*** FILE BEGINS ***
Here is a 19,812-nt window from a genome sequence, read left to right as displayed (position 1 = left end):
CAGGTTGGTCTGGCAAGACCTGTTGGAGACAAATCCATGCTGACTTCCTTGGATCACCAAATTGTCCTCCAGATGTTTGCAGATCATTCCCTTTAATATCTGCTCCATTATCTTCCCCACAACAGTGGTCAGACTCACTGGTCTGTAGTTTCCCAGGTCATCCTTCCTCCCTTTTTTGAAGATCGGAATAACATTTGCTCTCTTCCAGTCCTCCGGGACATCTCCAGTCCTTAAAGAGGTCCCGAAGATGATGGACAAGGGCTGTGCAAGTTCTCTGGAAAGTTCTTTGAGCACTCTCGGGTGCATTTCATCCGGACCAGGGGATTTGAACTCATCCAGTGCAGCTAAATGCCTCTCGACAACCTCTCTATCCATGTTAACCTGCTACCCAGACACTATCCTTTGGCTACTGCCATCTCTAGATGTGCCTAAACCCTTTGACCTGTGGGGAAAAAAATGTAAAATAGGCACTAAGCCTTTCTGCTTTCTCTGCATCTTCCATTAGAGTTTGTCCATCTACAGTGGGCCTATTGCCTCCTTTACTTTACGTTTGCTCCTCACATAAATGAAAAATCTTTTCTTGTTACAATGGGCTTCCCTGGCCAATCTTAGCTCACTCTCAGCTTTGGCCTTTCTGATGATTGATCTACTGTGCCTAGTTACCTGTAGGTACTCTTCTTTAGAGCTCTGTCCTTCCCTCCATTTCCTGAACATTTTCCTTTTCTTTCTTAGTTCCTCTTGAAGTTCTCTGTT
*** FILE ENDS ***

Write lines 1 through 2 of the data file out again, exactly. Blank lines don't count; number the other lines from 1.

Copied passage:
Here is a 19,812-nt window from a genome sequence, read left to right as displayed (position 1 = left end):
CAGGTTGGTCTGGCAAGACCTGTTGGAGACAAATCCATGCTGACTTCCTTGGATCACCAAATTGTCCTCCAGATGTTTGCAGATCATTCCCTTTAATATCTGCTCCATTATCTTCCCCACAACAGTGGTCAGACTCACTGGTCTGTAGTTTCCCAGGTCATCCTTCCTCCCTTTTTTGAAGATCGGAATAACATTTGCTCTCTTCCAGTCCTCCGGGACATCTCCAGTCCTTAAAGAGGTCCCGAAGATGATGGACAAGGGCTGTGCAAGTTCTCTGGAAAGTTCTTTGAGCACTCTCGGGTGCATTTCATCCGGACCAGGGGATTTGAACTCATCCAGTGCAGCTAAATGCCTCTCGACAACCTCTCTATCCATGTTAACCTGCTACCCAGACACTATCCTTTGGCTACTGCCATCTCTAGATGTGCCTAAACCCTTTGACCTGTGGGGAAAAAAATGTAAAATAGGCACTAAGCCTTTCTGCTTTCTCTGCATCTTCCATTAGAGTTTGTCCATCTACAGTGGGCCTATTGCCTCCTTTACTTTACGTTTGCTCCTCACATAAATGAAAAATCTTTTCTTGTTACAATGGGCTTCCCTGGCCAATCTTAGCTCACTCTCAGCTTTGGCCTTTCTGATGATTGATCTACTGTGCCTAGTTACCTGTAGGTACTCTTCTTTAGAGCTCTGTCCTTCCCTCCATTTCCTGAACATTTTCCTTTTCTTTCTTAGTTCCTCTTGAAGTTCTCTGTT